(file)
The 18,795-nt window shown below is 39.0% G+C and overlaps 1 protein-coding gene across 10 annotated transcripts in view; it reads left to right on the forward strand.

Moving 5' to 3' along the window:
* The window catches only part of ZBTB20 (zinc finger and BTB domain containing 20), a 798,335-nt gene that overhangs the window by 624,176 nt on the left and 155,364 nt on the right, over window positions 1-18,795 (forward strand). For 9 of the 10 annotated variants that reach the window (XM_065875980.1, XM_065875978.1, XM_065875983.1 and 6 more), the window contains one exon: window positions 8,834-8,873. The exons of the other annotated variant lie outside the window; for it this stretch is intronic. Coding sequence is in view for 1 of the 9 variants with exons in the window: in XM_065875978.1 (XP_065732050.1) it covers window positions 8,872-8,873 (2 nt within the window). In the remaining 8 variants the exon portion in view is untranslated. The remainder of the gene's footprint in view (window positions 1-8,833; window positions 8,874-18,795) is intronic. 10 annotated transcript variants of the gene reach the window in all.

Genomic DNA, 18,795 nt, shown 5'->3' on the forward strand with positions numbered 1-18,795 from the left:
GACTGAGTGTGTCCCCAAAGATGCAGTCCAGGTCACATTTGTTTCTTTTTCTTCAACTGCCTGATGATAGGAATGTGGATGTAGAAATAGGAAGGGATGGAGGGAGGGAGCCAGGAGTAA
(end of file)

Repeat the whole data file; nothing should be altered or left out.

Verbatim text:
The 18,795-nt window shown below is 39.0% G+C and overlaps 1 protein-coding gene across 10 annotated transcripts in view; it reads left to right on the forward strand.

Moving 5' to 3' along the window:
* The window catches only part of ZBTB20 (zinc finger and BTB domain containing 20), a 798,335-nt gene that overhangs the window by 624,176 nt on the left and 155,364 nt on the right, over window positions 1-18,795 (forward strand). For 9 of the 10 annotated variants that reach the window (XM_065875980.1, XM_065875978.1, XM_065875983.1 and 6 more), the window contains one exon: window positions 8,834-8,873. The exons of the other annotated variant lie outside the window; for it this stretch is intronic. Coding sequence is in view for 1 of the 9 variants with exons in the window: in XM_065875978.1 (XP_065732050.1) it covers window positions 8,872-8,873 (2 nt within the window). In the remaining 8 variants the exon portion in view is untranslated. The remainder of the gene's footprint in view (window positions 1-8,833; window positions 8,874-18,795) is intronic. 10 annotated transcript variants of the gene reach the window in all.

Genomic DNA, 18,795 nt, shown 5'->3' on the forward strand with positions numbered 1-18,795 from the left:
GACTGAGTGTGTCCCCAAAGATGCAGTCCAGGTCACATTTGTTTCTTTTTCTTCAACTGCCTGATGATAGGAATGTGGATGTAGAAATAGGAAGGGATGGAGGGAGGGAGCCAGGAGTAA